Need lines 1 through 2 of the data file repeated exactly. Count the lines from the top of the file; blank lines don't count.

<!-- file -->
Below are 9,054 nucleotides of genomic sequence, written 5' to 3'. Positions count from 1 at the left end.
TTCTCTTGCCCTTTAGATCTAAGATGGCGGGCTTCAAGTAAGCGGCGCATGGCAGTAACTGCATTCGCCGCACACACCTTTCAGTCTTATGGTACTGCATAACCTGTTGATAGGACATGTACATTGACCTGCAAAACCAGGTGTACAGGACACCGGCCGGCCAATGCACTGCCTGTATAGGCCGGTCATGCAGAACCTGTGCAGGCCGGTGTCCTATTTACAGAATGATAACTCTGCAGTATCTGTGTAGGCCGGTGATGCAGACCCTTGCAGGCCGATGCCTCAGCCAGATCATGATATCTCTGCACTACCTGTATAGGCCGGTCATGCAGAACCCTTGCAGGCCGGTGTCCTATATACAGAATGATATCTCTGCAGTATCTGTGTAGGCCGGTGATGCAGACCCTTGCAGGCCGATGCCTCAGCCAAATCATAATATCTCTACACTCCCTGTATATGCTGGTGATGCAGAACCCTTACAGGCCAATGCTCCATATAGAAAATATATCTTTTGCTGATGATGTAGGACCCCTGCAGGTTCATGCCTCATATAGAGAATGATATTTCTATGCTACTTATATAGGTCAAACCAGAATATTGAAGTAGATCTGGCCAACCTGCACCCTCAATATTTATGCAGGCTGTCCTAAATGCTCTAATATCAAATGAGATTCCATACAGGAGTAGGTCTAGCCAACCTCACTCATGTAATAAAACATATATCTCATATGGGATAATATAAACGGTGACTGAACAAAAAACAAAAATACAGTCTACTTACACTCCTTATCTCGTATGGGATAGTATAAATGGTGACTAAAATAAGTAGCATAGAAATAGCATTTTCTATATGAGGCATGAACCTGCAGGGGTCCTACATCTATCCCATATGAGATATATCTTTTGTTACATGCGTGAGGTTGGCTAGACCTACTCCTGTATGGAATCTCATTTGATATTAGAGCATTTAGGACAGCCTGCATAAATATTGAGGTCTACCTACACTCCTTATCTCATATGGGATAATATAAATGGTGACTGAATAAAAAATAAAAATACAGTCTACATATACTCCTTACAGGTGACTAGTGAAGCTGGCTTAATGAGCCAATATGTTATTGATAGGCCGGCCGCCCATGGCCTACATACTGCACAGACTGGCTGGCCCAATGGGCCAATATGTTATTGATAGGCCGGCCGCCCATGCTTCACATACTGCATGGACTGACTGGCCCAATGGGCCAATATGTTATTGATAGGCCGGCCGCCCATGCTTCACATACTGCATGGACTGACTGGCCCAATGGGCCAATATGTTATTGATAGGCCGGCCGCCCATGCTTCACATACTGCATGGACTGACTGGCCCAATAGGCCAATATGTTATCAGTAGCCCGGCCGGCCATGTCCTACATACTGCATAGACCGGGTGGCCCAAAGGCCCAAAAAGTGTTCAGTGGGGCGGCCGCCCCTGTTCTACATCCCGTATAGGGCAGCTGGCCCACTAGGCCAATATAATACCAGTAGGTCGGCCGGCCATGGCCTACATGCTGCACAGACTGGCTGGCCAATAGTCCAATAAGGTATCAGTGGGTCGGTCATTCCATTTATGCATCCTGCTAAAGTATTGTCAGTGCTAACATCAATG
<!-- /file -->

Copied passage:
Below are 9,054 nucleotides of genomic sequence, written 5' to 3'. Positions count from 1 at the left end.
TTCTCTTGCCCTTTAGATCTAAGATGGCGGGCTTCAAGTAAGCGGCGCATGGCAGTAACTGCATTCGCCGCACACACCTTTCAGTCTTATGGTACTGCATAACCTGTTGATAGGACATGTACATTGACCTGCAAAACCAGGTGTACAGGACACCGGCCGGCCAATGCACTGCCTGTATAGGCCGGTCATGCAGAACCTGTGCAGGCCGGTGTCCTATTTACAGAATGATAACTCTGCAGTATCTGTGTAGGCCGGTGATGCAGACCCTTGCAGGCCGATGCCTCAGCCAGATCATGATATCTCTGCACTACCTGTATAGGCCGGTCATGCAGAACCCTTGCAGGCCGGTGTCCTATATACAGAATGATATCTCTGCAGTATCTGTGTAGGCCGGTGATGCAGACCCTTGCAGGCCGATGCCTCAGCCAAATCATAATATCTCTACACTCCCTGTATATGCTGGTGATGCAGAACCCTTACAGGCCAATGCTCCATATAGAAAATATATCTTTTGCTGATGATGTAGGACCCCTGCAGGTTCATGCCTCATATAGAGAATGATATTTCTATGCTACTTATATAGGTCAAACCAGAATATTGAAGTAGATCTGGCCAACCTGCACCCTCAATATTTATGCAGGCTGTCCTAAATGCTCTAATATCAAATGAGATTCCATACAGGAGTAGGTCTAGCCAACCTCACTCATGTAATAAAACATATATCTCATATGGGATAATATAAACGGTGACTGAACAAAAAACAAAAATACAGTCTACTTACACTCCTTATCTCGTATGGGATAGTATAAATGGTGACTAAAATAAGTAGCATAGAAATAGCATTTTCTATATGAGGCATGAACCTGCAGGGGTCCTACATCTATCCCATATGAGATATATCTTTTGTTACATGCGTGAGGTTGGCTAGACCTACTCCTGTATGGAATCTCATTTGATATTAGAGCATTTAGGACAGCCTGCATAAATATTGAGGTCTACCTACACTCCTTATCTCATATGGGATAATATAAATGGTGACTGAATAAAAAATAAAAATACAGTCTACATATACTCCTTACAGGTGACTAGTGAAGCTGGCTTAATGAGCCAATATGTTATTGATAGGCCGGCCGCCCATGGCCTACATACTGCACAGACTGGCTGGCCCAATGGGCCAATATGTTATTGATAGGCCGGCCGCCCATGCTTCACATACTGCATGGACTGACTGGCCCAATGGGCCAATATGTTATTGATAGGCCGGCCGCCCATGCTTCACATACTGCATGGACTGACTGGCCCAATGGGCCAATATGTTATTGATAGGCCGGCCGCCCATGCTTCACATACTGCATGGACTGACTGGCCCAATAGGCCAATATGTTATCAGTAGCCCGGCCGGCCATGTCCTACATACTGCATAGACCGGGTGGCCCAAAGGCCCAAAAAGTGTTCAGTGGGGCGGCCGCCCCTGTTCTACATCCCGTATAGGGCAGCTGGCCCACTAGGCCAATATAATACCAGTAGGTCGGCCGGCCATGGCCTACATGCTGCACAGACTGGCTGGCCAATAGTCCAATAAGGTATCAGTGGGTCGGTCATTCCATTTATGCATCCTGCTAAAGTATTGTCAGTGCTAACATCAATG